For any new foundational technology, it takes time for to learn — which makes it a challenging choice for consistent developer productivity. This was especially true if your startup had limited technical resources and time to truly learn how to use MongoDB.
Beyond these core failures, there were others:
- Choosing modern technologies simply because that's what engineering leads thought it took to recruit "good" engineers 5
- Spending precious time learning new dev tools, rather than focusing on what technical work is most critical to the success of a startup
- Choosing a database for one use case, and then not changing when the company pivoted to a wholly different use case (see early Bitcoin exchanges)
- Email me (mongodb at this domain) if you'd like to share your own positive or negative story confidentially
While this story is about MongoDB, the broader message is that fashionable choices made without deep reflection can put startups at risk.
Making Better Engineers
I'll highlight a few broader points that underly these engineering mistakes.
First, it's challenging to make engineering decisions based on what is popular on Hacker News or Reddit, such as the posts around NoSQL, the MEAN stack, or even the later anger at MongoDB. Social networks are a key input into engineering decisions early in your career or when you're working on a tiny team (such as a startup). As engineers, we need to understand the issues with doing this.
On one side, many different types of software engineers congregate together in social media — and what is right for one is not right for the other. We don't consistently discuss our use cases (or our experience/background) when commenting on a technology choice, instead often arguing that a technology choice is good or bad.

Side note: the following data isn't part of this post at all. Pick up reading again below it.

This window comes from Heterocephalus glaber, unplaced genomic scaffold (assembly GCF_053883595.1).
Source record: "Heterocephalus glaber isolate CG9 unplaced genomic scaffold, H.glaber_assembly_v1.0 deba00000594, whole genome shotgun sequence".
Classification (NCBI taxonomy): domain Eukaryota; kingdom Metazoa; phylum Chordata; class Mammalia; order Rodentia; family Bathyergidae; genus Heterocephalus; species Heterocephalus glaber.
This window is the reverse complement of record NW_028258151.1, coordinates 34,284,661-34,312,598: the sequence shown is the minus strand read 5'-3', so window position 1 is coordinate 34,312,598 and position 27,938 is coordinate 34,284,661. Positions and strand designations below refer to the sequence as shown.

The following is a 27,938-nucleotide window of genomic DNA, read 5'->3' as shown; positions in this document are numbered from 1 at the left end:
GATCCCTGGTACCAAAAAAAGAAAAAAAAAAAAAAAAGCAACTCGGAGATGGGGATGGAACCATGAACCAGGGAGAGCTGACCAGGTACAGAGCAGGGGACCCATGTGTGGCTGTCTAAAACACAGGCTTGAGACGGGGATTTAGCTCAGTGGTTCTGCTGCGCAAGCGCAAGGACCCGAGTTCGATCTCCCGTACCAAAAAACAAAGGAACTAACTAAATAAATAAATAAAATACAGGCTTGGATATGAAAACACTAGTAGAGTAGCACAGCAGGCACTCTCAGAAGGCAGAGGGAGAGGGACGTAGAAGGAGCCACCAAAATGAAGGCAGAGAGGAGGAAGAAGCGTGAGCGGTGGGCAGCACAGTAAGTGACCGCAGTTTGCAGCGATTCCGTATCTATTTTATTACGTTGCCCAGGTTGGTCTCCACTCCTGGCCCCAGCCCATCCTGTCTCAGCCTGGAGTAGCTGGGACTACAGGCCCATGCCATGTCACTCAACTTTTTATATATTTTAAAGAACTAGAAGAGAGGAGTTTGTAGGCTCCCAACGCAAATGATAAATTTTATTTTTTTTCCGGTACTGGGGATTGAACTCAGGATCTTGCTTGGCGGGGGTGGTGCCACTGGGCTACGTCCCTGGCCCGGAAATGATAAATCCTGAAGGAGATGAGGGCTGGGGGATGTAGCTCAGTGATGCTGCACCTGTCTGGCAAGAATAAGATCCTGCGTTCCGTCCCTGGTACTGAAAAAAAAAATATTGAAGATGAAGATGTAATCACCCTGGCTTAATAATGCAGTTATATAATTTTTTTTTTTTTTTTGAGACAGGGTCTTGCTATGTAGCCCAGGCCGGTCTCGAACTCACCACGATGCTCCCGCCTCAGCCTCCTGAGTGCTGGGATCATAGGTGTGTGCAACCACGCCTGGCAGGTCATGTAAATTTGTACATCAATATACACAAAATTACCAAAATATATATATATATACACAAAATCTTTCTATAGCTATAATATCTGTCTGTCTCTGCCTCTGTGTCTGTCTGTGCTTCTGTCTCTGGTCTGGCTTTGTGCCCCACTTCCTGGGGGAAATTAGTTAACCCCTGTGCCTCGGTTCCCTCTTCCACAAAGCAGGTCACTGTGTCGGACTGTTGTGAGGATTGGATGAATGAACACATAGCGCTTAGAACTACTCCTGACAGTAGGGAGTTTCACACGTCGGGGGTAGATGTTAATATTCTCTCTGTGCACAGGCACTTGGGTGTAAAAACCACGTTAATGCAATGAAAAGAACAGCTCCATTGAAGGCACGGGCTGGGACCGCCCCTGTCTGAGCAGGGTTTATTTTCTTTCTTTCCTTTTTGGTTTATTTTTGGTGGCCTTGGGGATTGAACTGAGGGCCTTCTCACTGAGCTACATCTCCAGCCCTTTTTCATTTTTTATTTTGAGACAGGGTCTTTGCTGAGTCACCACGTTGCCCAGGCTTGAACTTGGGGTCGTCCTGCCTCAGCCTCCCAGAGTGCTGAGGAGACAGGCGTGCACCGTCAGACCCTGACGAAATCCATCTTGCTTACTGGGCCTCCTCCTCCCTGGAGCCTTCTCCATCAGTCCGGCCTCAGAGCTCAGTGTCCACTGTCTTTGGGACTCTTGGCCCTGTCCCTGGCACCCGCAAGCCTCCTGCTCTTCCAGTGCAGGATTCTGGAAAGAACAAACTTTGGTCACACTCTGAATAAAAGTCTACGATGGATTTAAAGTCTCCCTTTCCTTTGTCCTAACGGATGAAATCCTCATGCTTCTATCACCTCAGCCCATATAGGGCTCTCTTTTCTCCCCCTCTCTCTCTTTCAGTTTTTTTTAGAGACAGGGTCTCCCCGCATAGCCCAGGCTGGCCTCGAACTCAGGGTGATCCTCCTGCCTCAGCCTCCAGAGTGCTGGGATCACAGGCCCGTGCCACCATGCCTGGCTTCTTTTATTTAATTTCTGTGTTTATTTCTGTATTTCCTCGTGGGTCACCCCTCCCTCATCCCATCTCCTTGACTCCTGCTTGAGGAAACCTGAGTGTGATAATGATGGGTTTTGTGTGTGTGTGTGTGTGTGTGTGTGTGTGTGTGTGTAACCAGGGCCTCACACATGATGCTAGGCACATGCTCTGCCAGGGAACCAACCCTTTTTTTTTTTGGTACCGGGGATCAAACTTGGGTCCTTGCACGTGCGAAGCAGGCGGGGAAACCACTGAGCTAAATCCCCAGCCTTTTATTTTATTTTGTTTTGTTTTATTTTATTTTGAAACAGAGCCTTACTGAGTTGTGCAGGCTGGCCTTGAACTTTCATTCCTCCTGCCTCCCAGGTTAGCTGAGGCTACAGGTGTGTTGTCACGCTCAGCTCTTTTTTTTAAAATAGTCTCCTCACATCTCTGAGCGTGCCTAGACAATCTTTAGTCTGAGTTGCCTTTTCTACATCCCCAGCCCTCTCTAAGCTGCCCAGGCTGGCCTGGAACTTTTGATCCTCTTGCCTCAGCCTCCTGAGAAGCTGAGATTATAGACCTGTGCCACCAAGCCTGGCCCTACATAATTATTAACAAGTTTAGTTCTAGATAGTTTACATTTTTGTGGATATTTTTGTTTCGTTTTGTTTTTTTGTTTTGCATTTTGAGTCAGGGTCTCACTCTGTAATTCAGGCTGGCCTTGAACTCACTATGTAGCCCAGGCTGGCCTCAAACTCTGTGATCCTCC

Think about how the decision of the "right" database changes if you're using it for just a hackathon/side project, or for logging, or for a webscale product at Google. Or how about if you knew a blog post writer was knocking a technology they had barely used or was opining on a part of the stack where they had little experience or worked at a competing company?
Many of the best engineers I know spend their time on engineering problems, not blogging — which limits the amount of great content available. It's also hard to blog about failures when it impacts your company's reputation or your own job prospects, which further dictates what content is available. Few of the teams I talked to with MongoDB issues were willing to go on record.
On the other side, it's easy to game social media, which dev tool vendors and engineering marketers know. A passionate few can get favored topics upvoted, and vendors will reach out to proxies to write or share their message (as we'll see in detail next time13). Cornell's Professor Emi̇n Gün Si̇rer, who contributes to his own competing database, explicitly blames NoSQL vendor marketing strategy in engineering social media for the issues with MongoDB: "[Engineers] did what anyone would do after reading one too many astroturf articles on Hacker News."11
Democracy (upvotes or commenting, with everyone's vote treated equally) is not the right choice for many forms of learning, even though it is the standard for Reddit-type networks. Can you imagine for example, if we taught high school and university engineering students based on student upvotes alone? We'd naturally favor sexy technology and make it easy for organized parties that personally benefit to set our agenda, not favor the content that makes the most thoughtful engineer. And yet, for some, this is a key part of how engineering is learned.